'Radius rule' leaves us going around in circles
TWO years ago, an 11-year-old boy whose family are all from Dublin was driven from the south of the country to the capital every week to play football and progressed to the point where he could score crucial goals for one of the best teams in his age group.
Last year, with cost becoming ever more of a factor, the family made the decision not to travel every week, and the 12-year-old played with his local club before he was asked to train in Dublin with coaches and players who knew him from the previous successful campaign.
It was at this point that an official from his local league made a complaint about the boy travelling to Dublin to train, and the Dublin club decided that it wasn't worth the risk of being punished under the 'radius rule', which was introduced in 2011 stating that players must go to school within 49km of the club they play for.
Last season, that rule saw Tallaght club Kilnamanagh expelled from their U-15s league and, despite the parents and 12-year-old child willing to make the journey, it was understandable that the club weren't willing to put their entire season on the line for the sake of allowing a player to train with them.
They eventually went on to prove themselves as one of the best teams in the country whose players will, in all likelihood, be future Irish underage internationals at least, but they weren't allowed to develop one player who fell outside an arbitrary geographical parameter.
In the past few weeks, the now 13-year-old child, who could have been playing alongside some of the best players for the past two seasons, found himself training with the local team's youth and senior 'B' teams and, what's more, he was able to hold his own.
This isn't because he is the second coming of Lionel Messi – who moved from Argentina to Barcelona in his early teenage years – but rather that it's the highest standard in his area in which the 13-year-old can hold his own.
"If a 13-year-old tried to train with the U-18s of the best clubs, they wouldn't be capable and that's the way it should be," says his father.
"There's so much lip service paid to developing talent, especially after the past few Ireland senior performances, but there's no point in talented kids being big fish in a small pond. They won't develop, or else they'll get bored and do something else."
The former high performance director of the FAI, Wim Koevermans, consistently maintained that "the best should play with the best" but, after the Schoolboy Football Association of Ireland (SFAI) recently increased their parameters by a full one kilometre, it means that the best can only train with the best once they fall within 50km of them.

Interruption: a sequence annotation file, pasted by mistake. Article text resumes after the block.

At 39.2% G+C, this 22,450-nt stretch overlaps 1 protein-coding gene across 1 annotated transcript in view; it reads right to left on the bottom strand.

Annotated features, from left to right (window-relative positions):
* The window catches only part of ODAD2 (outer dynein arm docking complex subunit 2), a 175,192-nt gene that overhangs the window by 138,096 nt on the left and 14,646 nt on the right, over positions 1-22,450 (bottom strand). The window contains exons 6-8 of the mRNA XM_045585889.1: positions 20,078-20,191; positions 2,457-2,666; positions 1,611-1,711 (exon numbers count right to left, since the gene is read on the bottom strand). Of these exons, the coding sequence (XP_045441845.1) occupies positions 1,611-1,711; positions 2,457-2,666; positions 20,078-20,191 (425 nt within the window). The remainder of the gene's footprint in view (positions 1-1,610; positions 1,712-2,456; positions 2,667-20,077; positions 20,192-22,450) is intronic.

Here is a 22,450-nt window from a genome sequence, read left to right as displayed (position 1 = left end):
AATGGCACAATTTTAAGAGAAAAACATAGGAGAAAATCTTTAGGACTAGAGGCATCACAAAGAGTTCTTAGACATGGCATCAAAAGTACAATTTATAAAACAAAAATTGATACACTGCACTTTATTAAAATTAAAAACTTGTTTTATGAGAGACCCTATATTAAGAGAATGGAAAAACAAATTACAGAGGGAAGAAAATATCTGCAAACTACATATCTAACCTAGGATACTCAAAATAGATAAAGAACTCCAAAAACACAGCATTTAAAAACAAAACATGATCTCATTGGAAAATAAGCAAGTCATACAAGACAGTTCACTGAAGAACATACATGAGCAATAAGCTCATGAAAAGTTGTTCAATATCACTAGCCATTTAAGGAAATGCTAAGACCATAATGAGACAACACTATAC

If a child showed talent as a violin player, it would be up to the parents to decide whether they should continue with lessons locally or, perhaps, travel somewhere to get tuition from a more qualified instructor. Either way, nobody would pass judgment. In schoolboys' football, the parents don't have the final say.
As if it wasn't enough of a mess, the FAI last week passed its first ever rule on restricting the movement of players under the age of 16; however, they set their parameters at 80km from the child's usual place of residence rather than 50km from the child's school, which is the SFAI's guideline.
The SFAI have reduced the sanction from expulsion to forfeiture of the game and a €1,000 fine on the player's club and league, but while much of the focus is on Dublin clubs, both rules would also mean that a promising player who lives or goes to school in, say, Connemara or Bantry, wouldn't be allowed to join a team in either Galway or Cork city because the distance would be over 80km.
Confused? Try explaining it to the children.
"It seems there are certain people who would rather see a child lose interest in the game once they do it within their local league than go to another league and maintain their development," says the frustrated father. "Some of the leagues have only six teams in them and often have one or two very strong teams, which means that, most weeks, those teams are winning easily and nobody is learning anything – especially if they're only able to play 10 league games in a season."
It's understandable that leagues want to keep their players for prestigious competitions such as the Kennedy Cup, where the cream of the country's U-14 players come together every summer, but the drop-off level afterwards is often stark. One league began their U-14 season with a long list of 40 players in a Kennedy Cup squad; the following year, the same batch of players were invited to take part in trials for the Ireland U-15s team and six turned up.
"Many of the kids have a big interest in other sports, particularly GAA, which is fantastic but if they only want to play soccer, it's very difficult for them to find a level where they can progress," says the father.
There are many soccer enclaves in what are traditional GAA counties and the superb work done by many in clubs like Tralee Dynamos in Kerry, Manulla in Mayo or Evergreen in Kilkenny must never be underestimated, but the competition from other sports is so fierce that promising soccer players are often lost. For those who stick with soccer it means that the standard they face, naturally, will diminish.
The simplistic argument is that clubs or parents are pushing children to be the next Robbie Keane and transfer for millions in their career so that those around him can live on easy street for the rest of their lives. The reality, in the vast majority of cases, is different.
"The numbers who 'make it' in England are tiny," says the father of the 13-year-old child who is now training with adults. "But it's not about that. It's about giving the child the chance to be the best that they can be at whatever they want to do.
"That's the reason why we ask them to do their homework, so they can be the best they can be in school. Why should football be any different?"